Cumulus Media, a talk radio company with a roster of popular right-wing personalities including Dan Bongino, Mark Levin and Ben Shapiro, has ordered its employees at 416 stations nationwide to steer clear of endorsing misinformation about election fraud or using language that promotes violent protest.
Brian Philips, an executive vice president of Cumulus, issued the directive in a stern memo on Wednesday after a pro-Trump mob breached the halls of Congress. Addressed to employees working in the company’s programming and talent divisions, including those at its syndication arm, Westwood One, the memo included an introduction in bold typeface, with many words capitalized for emphasis.
“We need to help induce national calm NOW,” it began.
“Cumulus and Westwood One will not tolerate any suggestion that the election has not ended,” the memo continued. “The election has resolved, there are no alternate acceptable ‘paths.’ Please inform your staffs that we have ZERO TOLERANCE for any suggestion otherwise. If you transgress this policy, you can expect to separate from the company immediately. There will be no dog-whistle talk about ‘stolen elections,’ ‘civil wars’ or any other language that infers violent public disobedience is warranted, ever.”
The memo, which was first reported by Inside Music Media, underlined a statement at the end of the paragraph: “Through all of our communication channels, including social, we will work to urge restoration of PEACE AND ORDER.”
Cumulus did not respond to requests for comment. The company owns and operates 416 radio stations across 86 markets, including WMAL in Washington, WNBM in New York and KABC in Los Angeles.
In 2020, right-wing radio was a hotbed of baseless election fraud speculation, with hosts spouting some of the same debunked arguments later repeated by the mob that stormed the Capitol and have been echoed by Trump supporters threatening armed protests outside state government buildings in the days to come.
Mr. Levin has tweeted about a “massive fraud perpetrated against the president” and promoted the Jan. 6 demonstration in the days leading up to it. On the Wednesday episode of his radio show, Mr. Levin, who also hosts a Fox News program on Sunday nights, criticized those who stormed the Capitol, but defended “people who are peacefully protesting” against “a stolen election” — a characterization that has been repeatedly debunked as false.
Mr. Bongino, a former Secret Service agent and a current Fox News contributor, was also an investor in Parler, a social media app popular with Trump supporters. In an appearance on Fox News on Monday, Mr. Bongino fulminated against the suspension of Parler by major technology companies, referring to “the communists at Apple and Amazon and Google.”
Mr. Bongino, who hosts a podcast and has a popular Facebook page, has raised questions about what he has called “irregularities” in the 2020 election. On an episode of his podcast in November, he said, referring to the election, “Ladies and gentlemen, these claims that there are no evidence of fraud are utterly absurd.” On the day after the storming of the Capitol, he said he would not let go of his belief that “we had an election with unbelievably suspect behavior, and we better damn well fix it.” On Monday’s episode of his radio show, Mr. Bongino said that “principles about what happened in the election, the constitutionality, are in dispute and should be.”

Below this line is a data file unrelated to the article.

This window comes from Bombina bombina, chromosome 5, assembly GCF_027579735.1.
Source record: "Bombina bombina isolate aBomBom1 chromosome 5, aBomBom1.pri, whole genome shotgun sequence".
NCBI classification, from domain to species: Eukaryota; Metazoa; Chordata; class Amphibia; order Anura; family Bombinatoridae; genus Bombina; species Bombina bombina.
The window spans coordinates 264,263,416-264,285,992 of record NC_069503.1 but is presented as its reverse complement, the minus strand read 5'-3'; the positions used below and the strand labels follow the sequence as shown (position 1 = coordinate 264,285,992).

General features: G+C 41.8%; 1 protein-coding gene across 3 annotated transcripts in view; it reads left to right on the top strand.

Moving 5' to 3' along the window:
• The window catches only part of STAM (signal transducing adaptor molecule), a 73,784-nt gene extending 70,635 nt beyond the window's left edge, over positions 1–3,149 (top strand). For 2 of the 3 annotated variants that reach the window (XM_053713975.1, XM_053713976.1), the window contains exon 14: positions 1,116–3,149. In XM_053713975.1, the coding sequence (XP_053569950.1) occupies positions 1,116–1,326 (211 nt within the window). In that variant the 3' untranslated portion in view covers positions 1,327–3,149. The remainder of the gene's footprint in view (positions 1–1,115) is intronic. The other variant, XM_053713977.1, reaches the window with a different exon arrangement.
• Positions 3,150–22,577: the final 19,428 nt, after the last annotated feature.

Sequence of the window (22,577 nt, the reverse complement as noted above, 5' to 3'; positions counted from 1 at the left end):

Efforts to contact Mr. Bongino and Mr. Levin were unsuccessful. Mr. Shapiro, who said in an email on Monday that he had neither heard from Cumulus executives nor received a memo about coverage of election results, declared in October that he planned to vote for Mr. Trump but has also repeatedly stressed that the president has not produced evidence of voting fraud.
Brian Rosenwald, the author of “Talk Radio’s America” and a scholar in residence at the University of Pennsylvania, noted that talk radio has been “a massive force on the right” since the late 1980s, when Rush Limbaugh, a backer of the president’s baseless election-fraud claims, was ascendant, and was a key to Mr. Trump’s political rise.
“Base voters wanted someone who sounded like their favorite hosts, and Trump was just using the talk radio playbook,” Mr. Rosenwald said. “A lot of the anger on the right that is channeled into Trump was something hosts were picking up in their audiences and voicing long before Trump came along.”
Ray Appleton, a talk radio host in Fresno, Calif., was suspended by the Cumulus-owned central California station KMJ after saying on his Thursday show that “certain news editors should be hanged, maybe,” The Fresno Bee reported.
The Cumulus memo is part of a wave of censure from corporate America, one that has included banks and blue-chip businesses distancing themselves from the president and his allies, and social media companies throwing agitators off their platforms.
“Cumulus has a big, broad set of interests — they have advertisers, sports contracts, nonconservative podcasts, dealings with the F.C.C. over station licensing,” Mr. Rosenwald said. “They understand that if you get involved in something that risks instigating violence, there’s a serious danger to the bottom line.”
Sarah Sobieraj, a sociology professor at Tufts University, said that recent events offered an opportunity to rethink how “hyper-ideological spaces” are used to spread information.
“We may have seen the business model that relied on making people feel angry and afraid to drive attention reach its breaking point,” she said. “Media folks far and wide are probably asking the same questions: Could we be alienating members of the audience, losing investors and advertisers? We can’t just keep amping up.”